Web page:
Examiner: Indicating yes.
Attorney Cooper: S., did anybody ever touch your butt?
Interpreter: Mi. . . .
Examiner: For the record, I’m not quite sure what to make of that. The question was did anybody ever touch your butt? And her response was Mi., but she is pointing to her brother at the door. And we’re not sure whether she’s simply recognizing his presence.
Attorney Cooper: Has anybody else ever touched your butt?
Interpreter: (No response.)
Attorney Cooper: S. is this something you don’t like to talk about?
Examiner: Indicating no.
Considering S.R.’s prehearing assessment, of which the foregoing example is illustrative, it is understandable that S.R. was found incompetent to testify as a fact witness. Comparable child competency issues and related concerns of hearsay admissions made by a child sexual abuse victim, as in the present matter, arose in Commonwealth v. Bishop, 742 A.2d 178, 186
(Pa.Super. 1999), petition for allowance of appeal denied, 563 Pa. 638, 758 A.2d 1194 (2000), wherein the Superior Court stated:
When evaluating the competency of a child witness, we are guided by the following:
[C]ompetency of a witness is presumed and the burden falls upon the objecting party to demonstrate incompetency. When the witness is under fourteen years of age, there must be a searching judicial inquiry as to mental capacity, but discretion nonetheless rests in the trial judge to make the ultimate decision as to competency.
Commonwealth v. McMaster, 446 Pa. Super. 261, 666 A.2d 724, 727 (1995) (citations omitted): A child witness is competent to testify if he possesses:
(1) such capacity to communicate, including as it does both an ability to understand questions and to frame and express intelligent answers, (2) mental capacity to observe the occurrence itself and the capacity of remembering what it is that she is called to testify about and (3) a consciousness of the duty to speak the truth.
Id. “Therefore, [t]he determination of competency is a matter for the sound discretion of the trial court, which will not be disturbed absent a clear abuse of that discretion.” Id. As such, this court has observed that “[o]ur standard of review of rulings on the competency of witnesses is very limited indeed.” Id.
Once the determination is made that a child is incompetent to testify, as in the present matter, the question arises whether that child’s out-of-court hearsay statements should be deemed admissible. Once
again, Bishop, 742 A.2d at 184, is instructive on this issue when the Superior Court states:
Specifically, Appellant objects to the admission of testimony by numerous Commonwealth witnesses who each told the court what M.B. had revealed to them detailing the assault. M.B. told her parents, the investigating police officers, and the examining physicians that her pop-pop had played a secret game with her. She relayed the details and told them that it hurt her and that she did not like it. . . .
The law allows for the admission of a child’s out-of-court statement due to the fragile nature of young victims of sexual abuse. See Commonwealth v. Hanawalt, 419 Pa. Super. 411, 615 A.2d 432 (1992) (hearsay admissions made by a child sexual abuse victim are admissible when court identifies that the statements show spontaneity and repetition, show mental state of the declarant, show use of terminology unexpected of a child of tender years, show lack of motive to fabricate).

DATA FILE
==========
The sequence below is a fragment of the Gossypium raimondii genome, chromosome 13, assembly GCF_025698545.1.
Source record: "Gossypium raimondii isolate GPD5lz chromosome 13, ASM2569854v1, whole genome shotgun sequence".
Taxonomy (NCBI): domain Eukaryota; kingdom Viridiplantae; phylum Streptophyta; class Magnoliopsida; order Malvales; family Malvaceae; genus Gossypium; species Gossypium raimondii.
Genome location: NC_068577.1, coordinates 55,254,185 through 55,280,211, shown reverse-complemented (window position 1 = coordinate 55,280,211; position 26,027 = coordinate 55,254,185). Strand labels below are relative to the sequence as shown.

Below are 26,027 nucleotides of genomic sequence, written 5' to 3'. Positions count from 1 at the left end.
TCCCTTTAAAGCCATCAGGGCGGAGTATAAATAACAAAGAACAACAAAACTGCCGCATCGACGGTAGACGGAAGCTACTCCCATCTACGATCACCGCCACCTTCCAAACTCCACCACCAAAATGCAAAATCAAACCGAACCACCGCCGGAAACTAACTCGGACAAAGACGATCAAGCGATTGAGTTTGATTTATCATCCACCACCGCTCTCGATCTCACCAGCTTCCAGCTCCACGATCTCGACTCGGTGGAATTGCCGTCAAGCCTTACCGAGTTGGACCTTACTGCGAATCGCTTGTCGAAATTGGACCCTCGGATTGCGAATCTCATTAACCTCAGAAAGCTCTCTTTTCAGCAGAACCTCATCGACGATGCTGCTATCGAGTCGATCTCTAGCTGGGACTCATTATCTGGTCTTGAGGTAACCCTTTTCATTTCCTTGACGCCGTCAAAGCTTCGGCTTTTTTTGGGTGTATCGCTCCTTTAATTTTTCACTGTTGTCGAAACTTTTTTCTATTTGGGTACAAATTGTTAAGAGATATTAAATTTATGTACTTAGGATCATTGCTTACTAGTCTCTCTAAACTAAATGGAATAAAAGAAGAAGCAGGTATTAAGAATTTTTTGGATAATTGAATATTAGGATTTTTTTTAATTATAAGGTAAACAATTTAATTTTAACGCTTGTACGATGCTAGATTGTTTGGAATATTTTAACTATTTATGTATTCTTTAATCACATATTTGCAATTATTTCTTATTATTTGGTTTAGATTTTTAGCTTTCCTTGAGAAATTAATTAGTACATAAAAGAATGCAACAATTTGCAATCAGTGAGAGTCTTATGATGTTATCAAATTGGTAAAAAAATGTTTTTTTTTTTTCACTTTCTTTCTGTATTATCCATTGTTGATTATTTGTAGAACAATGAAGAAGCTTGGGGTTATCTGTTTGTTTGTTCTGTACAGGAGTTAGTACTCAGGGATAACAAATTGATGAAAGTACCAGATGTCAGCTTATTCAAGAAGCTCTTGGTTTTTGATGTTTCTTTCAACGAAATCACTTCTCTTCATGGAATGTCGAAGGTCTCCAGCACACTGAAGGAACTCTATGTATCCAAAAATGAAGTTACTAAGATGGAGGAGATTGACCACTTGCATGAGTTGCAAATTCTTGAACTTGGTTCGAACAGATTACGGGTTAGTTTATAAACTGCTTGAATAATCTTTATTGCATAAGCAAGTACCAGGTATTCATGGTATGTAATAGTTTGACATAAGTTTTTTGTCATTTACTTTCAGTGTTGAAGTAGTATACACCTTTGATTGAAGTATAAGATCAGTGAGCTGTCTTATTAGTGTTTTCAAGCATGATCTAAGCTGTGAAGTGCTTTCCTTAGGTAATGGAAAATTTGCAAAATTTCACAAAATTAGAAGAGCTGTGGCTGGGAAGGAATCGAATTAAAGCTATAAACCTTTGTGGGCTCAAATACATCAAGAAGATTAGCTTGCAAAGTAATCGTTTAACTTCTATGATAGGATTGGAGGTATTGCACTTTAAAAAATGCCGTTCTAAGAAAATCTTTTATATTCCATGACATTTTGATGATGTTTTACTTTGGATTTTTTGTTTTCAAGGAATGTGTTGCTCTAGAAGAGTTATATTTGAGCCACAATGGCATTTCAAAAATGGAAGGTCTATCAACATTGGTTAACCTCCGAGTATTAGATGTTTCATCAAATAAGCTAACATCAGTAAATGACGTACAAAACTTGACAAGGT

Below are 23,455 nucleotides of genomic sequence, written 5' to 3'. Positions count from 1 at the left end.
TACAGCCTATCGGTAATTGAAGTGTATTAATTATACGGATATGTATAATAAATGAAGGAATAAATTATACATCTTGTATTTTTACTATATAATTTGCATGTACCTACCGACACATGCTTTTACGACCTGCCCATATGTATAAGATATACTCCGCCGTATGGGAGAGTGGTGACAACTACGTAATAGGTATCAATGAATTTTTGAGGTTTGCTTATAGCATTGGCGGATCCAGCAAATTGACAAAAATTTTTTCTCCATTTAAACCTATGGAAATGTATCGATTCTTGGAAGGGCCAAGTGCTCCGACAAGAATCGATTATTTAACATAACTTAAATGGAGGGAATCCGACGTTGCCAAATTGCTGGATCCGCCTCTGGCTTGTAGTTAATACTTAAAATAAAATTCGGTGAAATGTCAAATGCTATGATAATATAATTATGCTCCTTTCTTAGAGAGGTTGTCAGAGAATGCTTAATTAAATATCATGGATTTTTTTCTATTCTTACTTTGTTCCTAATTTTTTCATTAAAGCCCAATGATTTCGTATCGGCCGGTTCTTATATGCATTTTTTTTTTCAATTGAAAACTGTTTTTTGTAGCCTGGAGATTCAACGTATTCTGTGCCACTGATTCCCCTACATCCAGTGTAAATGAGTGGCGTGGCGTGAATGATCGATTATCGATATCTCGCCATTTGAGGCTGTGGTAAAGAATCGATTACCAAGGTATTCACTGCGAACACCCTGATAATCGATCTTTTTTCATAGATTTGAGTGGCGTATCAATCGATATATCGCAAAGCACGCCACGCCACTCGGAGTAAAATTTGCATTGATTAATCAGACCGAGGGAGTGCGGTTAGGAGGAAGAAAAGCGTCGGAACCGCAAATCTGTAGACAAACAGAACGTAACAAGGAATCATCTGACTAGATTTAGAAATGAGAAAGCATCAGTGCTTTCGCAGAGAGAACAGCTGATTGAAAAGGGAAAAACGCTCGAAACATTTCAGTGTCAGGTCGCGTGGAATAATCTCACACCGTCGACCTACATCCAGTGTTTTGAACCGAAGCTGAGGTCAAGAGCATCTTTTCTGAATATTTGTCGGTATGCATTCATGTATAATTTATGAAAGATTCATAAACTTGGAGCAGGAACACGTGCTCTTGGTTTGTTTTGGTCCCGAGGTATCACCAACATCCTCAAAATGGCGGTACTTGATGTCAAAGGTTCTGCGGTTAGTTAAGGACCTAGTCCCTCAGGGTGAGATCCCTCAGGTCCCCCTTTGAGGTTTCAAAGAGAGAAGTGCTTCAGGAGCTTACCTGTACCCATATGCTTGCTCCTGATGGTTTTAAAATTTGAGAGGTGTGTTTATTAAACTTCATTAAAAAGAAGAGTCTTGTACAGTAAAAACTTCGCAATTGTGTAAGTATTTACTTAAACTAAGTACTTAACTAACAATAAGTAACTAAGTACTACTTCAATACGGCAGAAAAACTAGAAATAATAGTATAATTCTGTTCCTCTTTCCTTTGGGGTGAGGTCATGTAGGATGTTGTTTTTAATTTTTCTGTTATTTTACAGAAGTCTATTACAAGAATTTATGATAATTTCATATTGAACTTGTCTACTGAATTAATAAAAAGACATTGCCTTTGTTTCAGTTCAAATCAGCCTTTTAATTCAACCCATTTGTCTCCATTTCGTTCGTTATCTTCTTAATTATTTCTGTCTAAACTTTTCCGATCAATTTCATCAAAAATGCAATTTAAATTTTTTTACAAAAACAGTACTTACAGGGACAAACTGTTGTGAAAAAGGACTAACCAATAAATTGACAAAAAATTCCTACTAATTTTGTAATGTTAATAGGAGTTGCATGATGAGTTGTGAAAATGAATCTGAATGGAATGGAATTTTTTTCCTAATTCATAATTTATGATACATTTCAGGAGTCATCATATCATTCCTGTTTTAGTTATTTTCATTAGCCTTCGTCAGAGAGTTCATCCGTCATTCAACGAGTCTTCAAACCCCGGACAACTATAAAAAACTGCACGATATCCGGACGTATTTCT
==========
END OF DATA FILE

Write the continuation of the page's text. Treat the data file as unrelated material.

Similarly, in D.P. v. Department of Public Welfare, 733 A.2d 661, 664-65
(Pa.Cmwlth. 1999), this Court clarified:
Former Section 5986 [42 Pa.C.S.A. § 5986] was amended on December 18, 1996, effective in sixty days. Section 5986 now provides:
A statement made by a child describing acts and attempted acts of indecent contact, sexual intercourse or deviate sexual intercourse performed with or on the child by another, not otherwise admissible by statute or court ruling, is admissible in evidence in a dependency proceeding initiated under Chapter 63 (relating to juvenile matters), involving that child or other members of that child’s family, if:
(1) the court finds, in an in camera hearing, that the evidence is relevant and that the time, content and circumstances of the statement provide sufficient indicia of reliability; and
(2) the child either:
(i) testifies at the proceeding; or
(ii) is found by the court to be unavailable as a witness.
Applying the foregoing guidelines to the admissibility of S.R.’s out-of-court hearsay statements to her mother, to Chastity Whiteside through an interpreter, and to the investigating police officers, Roberto Lopez (who is fluent in Spanish) accompanied by Detective Joseph Hockley, we find that the Attorney Examiner properly admitted them since the time and circumstances under which they were made provided sufficient indicia of their reliability. The prehearing assessment of S.R. and B.R. conducted by the Attorney Examiner was in effect tantamount to an in camera hearing to determine their competency and reliability as fact witnesses. It is noted that S.R. repeated her specific complaints of having been inappropriately touched in her “butt” to both her mother and to Ms. Whiteside during the latter’s interview assisted by an interpreter, albeit she was reticent, withdrawn, and uncommunicative in her interview with Officer Lopez and Detective Hockley. The following excerpt of the testimony of Officer Lopez during the hearing (Hearing Notes of Testimony, 11/7/2001, pp. 155-166) is relevant: